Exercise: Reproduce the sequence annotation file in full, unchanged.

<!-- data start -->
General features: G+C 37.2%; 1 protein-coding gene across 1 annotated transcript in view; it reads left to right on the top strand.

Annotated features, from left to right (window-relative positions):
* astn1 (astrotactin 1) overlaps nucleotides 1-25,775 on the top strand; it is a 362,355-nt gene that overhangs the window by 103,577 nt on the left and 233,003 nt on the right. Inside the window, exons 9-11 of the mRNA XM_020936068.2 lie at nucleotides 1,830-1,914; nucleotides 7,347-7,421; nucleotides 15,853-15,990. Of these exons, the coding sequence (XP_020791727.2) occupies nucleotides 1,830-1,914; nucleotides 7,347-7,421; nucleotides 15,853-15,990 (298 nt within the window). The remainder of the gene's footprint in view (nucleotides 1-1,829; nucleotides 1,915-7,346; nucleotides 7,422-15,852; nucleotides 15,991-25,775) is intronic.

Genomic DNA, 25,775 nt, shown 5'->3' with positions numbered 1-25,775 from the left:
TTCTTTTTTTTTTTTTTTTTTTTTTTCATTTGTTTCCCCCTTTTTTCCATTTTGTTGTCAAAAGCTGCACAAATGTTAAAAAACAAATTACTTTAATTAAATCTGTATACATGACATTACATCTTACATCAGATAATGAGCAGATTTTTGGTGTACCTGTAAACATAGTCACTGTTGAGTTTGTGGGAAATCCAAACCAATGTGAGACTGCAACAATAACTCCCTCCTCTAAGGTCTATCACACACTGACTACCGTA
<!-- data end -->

General features: G+C 37.2%; 1 protein-coding gene across 1 annotated transcript in view; it reads left to right on the top strand.

Annotated features, from left to right (window-relative positions):
* astn1 (astrotactin 1) overlaps nucleotides 1-25,775 on the top strand; it is a 362,355-nt gene that overhangs the window by 103,577 nt on the left and 233,003 nt on the right. Inside the window, exons 9-11 of the mRNA XM_020936068.2 lie at nucleotides 1,830-1,914; nucleotides 7,347-7,421; nucleotides 15,853-15,990. Of these exons, the coding sequence (XP_020791727.2) occupies nucleotides 1,830-1,914; nucleotides 7,347-7,421; nucleotides 15,853-15,990 (298 nt within the window). The remainder of the gene's footprint in view (nucleotides 1-1,829; nucleotides 1,915-7,346; nucleotides 7,422-15,852; nucleotides 15,991-25,775) is intronic.

Genomic DNA, 25,775 nt, shown 5'->3' with positions numbered 1-25,775 from the left:
TTCTTTTTTTTTTTTTTTTTTTTTTTCATTTGTTTCCCCCTTTTTTCCATTTTGTTGTCAAAAGCTGCACAAATGTTAAAAAACAAATTACTTTAATTAAATCTGTATACATGACATTACATCTTACATCAGATAATGAGCAGATTTTTGGTGTACCTGTAAACATAGTCACTGTTGAGTTTGTGGGAAATCCAAACCAATGTGAGACTGCAACAATAACTCCCTCCTCTAAGGTCTATCACACACTGACTACCGTA